Kalidasa's Raghuvamsha tells of the family of Rama and his descendants, including the conqueror Raghu. The warrior Raghu leads a military expedition to Transoxiana. He defeats and subjugates local peoples along the way (presumably on his march through Central Asia) until he reaches the Vankshu, as the ancient Indians called the Oxus River. There, Raghu's army battles the Hepthalites, or White Huns, whom the Indians called Hunas and Mlecchas (barbarians). The Hepthalites are defeated, and the Raghuvamsha boasts of "The exploits of Raghu, whose valor expressed itself amongst the husbands of the Huna women, became manifest in the scarlet color of their cheeks."
Interestingly enough, the 6th century Gothic (or Alanic) historian Jordanes wrote that the Western Huns, upon the death of Attila, "disfigured their faces horribly, with deep wounds, so that the gallant warrior should be mourned not with the lamentations and tears of women, but with the blood of men." A similar custom was observed among the Kutrigurs, Turks, Magyars, and Tajiks. Presumably, this form of facial mutilation was widespread amongst the steppe peoples of Central Asia.
After crossing the Oxus, Raghu and his army encountered the Kambojas, an ancient Iranian people often mentioned in Indian texts. The Kambojas submitted to Raghu and offered him gifts and treasures. Evidently, the Kambojas dwelt in the vicinity of the Pamirs. Kalidasa describes the preponderance of walnut trees in the Oxus country and indeed, this particular region is still known for the cultivation of walnuts.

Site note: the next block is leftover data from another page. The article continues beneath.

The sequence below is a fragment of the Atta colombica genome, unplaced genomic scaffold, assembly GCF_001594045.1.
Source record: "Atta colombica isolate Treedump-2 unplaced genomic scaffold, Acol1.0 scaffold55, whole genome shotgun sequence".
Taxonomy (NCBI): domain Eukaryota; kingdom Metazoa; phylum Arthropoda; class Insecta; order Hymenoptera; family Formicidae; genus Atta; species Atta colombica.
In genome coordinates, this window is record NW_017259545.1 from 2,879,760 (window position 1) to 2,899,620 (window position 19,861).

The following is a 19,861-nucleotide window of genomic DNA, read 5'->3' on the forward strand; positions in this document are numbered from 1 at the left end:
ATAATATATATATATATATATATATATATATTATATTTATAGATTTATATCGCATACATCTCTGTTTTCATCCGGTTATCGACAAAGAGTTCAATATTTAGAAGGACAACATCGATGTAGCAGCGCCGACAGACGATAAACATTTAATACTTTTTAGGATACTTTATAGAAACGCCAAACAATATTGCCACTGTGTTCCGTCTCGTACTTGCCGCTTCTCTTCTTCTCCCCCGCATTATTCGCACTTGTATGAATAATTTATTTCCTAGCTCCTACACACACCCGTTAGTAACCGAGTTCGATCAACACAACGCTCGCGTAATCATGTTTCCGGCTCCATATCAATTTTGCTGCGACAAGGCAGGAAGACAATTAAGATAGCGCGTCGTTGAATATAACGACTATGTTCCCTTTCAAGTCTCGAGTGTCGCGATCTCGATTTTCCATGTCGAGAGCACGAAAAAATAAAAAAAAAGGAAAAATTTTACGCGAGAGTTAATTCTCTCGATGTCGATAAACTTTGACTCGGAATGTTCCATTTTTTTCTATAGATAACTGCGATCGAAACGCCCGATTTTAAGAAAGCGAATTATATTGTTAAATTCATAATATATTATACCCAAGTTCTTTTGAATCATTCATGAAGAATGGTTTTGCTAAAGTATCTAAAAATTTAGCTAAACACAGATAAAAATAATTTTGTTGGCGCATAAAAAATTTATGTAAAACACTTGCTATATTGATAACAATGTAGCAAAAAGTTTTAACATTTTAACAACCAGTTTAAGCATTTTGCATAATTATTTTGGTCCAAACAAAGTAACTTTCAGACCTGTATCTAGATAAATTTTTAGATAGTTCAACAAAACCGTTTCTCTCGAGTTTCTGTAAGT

Curiously, the explicit reference to the Hepthalites seems to lend credence that Kalidasa lived and prospered in the 4th and 5th centuries AD during the rule of Chandragupta Vikramaditya and Kumaragupta, rather than in the 1st century BC. The Hepthalites were implacable enemies of the Imperial Guptas during this era, and were strong enough to launch dangerous invasions and even killed the Sassanian king Peroz I in the 5th century. The ancient Indians were patronizingly contemptuous of the mlecchas who lived beyond the Hindu Kush and scarcely mention any foreign peoples apart from those civilizations they traded with. The barbaric Hepthalites would have to have merited considerable importance to appear in Kalidasa's work, which makes it all the more likely that he lived during the era they were most active, placing him in the 4th-5th centuries.
It is not inconceivable that the literary figure Raghu was based on the historical figure of Chandragupta Vikramaditya, who himself gained fame as a conqueror for the Gupta empire and who subjugated foreign peoples such as the Sakas. Unless the tale is sheer propaganda, the White Huns must have indeed represented a threat in order for Raghu, or his Imperial Gupta prototype to have marched deep into Central Asia in order to fight the mlecchas in their own homeland. For all its aesthetic and literary value, Kalidasa's Raghuvamsha would also have served as a convenient glorification of the great poet's Gupta patrons.
Maenchen-Helfen, Otto (1973). The World of the Huns. Berkely: University of California Press.
Basham, A.L. (2000). The Wonder that was India (3rd ed.). London: South Asia Books. ISBN 0-283-99257-3